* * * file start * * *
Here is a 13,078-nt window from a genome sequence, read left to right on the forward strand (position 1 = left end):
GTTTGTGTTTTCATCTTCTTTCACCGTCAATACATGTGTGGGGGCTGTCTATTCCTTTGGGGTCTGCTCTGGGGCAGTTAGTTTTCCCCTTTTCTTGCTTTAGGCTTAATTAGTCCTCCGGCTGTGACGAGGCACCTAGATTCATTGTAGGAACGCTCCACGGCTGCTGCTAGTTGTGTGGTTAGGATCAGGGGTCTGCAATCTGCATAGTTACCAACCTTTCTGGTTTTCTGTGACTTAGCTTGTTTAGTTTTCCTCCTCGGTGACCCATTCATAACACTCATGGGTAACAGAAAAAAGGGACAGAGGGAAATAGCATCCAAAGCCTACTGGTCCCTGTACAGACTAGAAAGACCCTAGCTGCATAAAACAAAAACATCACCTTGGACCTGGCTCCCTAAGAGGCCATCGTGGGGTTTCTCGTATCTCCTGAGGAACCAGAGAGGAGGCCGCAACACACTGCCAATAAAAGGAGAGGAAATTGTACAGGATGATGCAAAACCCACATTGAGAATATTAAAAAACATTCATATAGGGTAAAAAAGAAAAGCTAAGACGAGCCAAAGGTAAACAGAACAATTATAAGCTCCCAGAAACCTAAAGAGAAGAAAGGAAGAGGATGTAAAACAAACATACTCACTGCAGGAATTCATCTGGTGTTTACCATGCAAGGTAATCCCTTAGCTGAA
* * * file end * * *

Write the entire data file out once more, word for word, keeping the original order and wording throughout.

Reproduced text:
Here is a 13,078-nt window from a genome sequence, read left to right on the forward strand (position 1 = left end):
GTTTGTGTTTTCATCTTCTTTCACCGTCAATACATGTGTGGGGGCTGTCTATTCCTTTGGGGTCTGCTCTGGGGCAGTTAGTTTTCCCCTTTTCTTGCTTTAGGCTTAATTAGTCCTCCGGCTGTGACGAGGCACCTAGATTCATTGTAGGAACGCTCCACGGCTGCTGCTAGTTGTGTGGTTAGGATCAGGGGTCTGCAATCTGCATAGTTACCAACCTTTCTGGTTTTCTGTGACTTAGCTTGTTTAGTTTTCCTCCTCGGTGACCCATTCATAACACTCATGGGTAACAGAAAAAAGGGACAGAGGGAAATAGCATCCAAAGCCTACTGGTCCCTGTACAGACTAGAAAGACCCTAGCTGCATAAAACAAAAACATCACCTTGGACCTGGCTCCCTAAGAGGCCATCGTGGGGTTTCTCGTATCTCCTGAGGAACCAGAGAGGAGGCCGCAACACACTGCCAATAAAAGGAGAGGAAATTGTACAGGATGATGCAAAACCCACATTGAGAATATTAAAAAACATTCATATAGGGTAAAAAAGAAAAGCTAAGACGAGCCAAAGGTAAACAGAACAATTATAAGCTCCCAGAAACCTAAAGAGAAGAAAGGAAGAGGATGTAAAACAAACATACTCACTGCAGGAATTCATCTGGTGTTTACCATGCAAGGTAATCCCTTAGCTGAA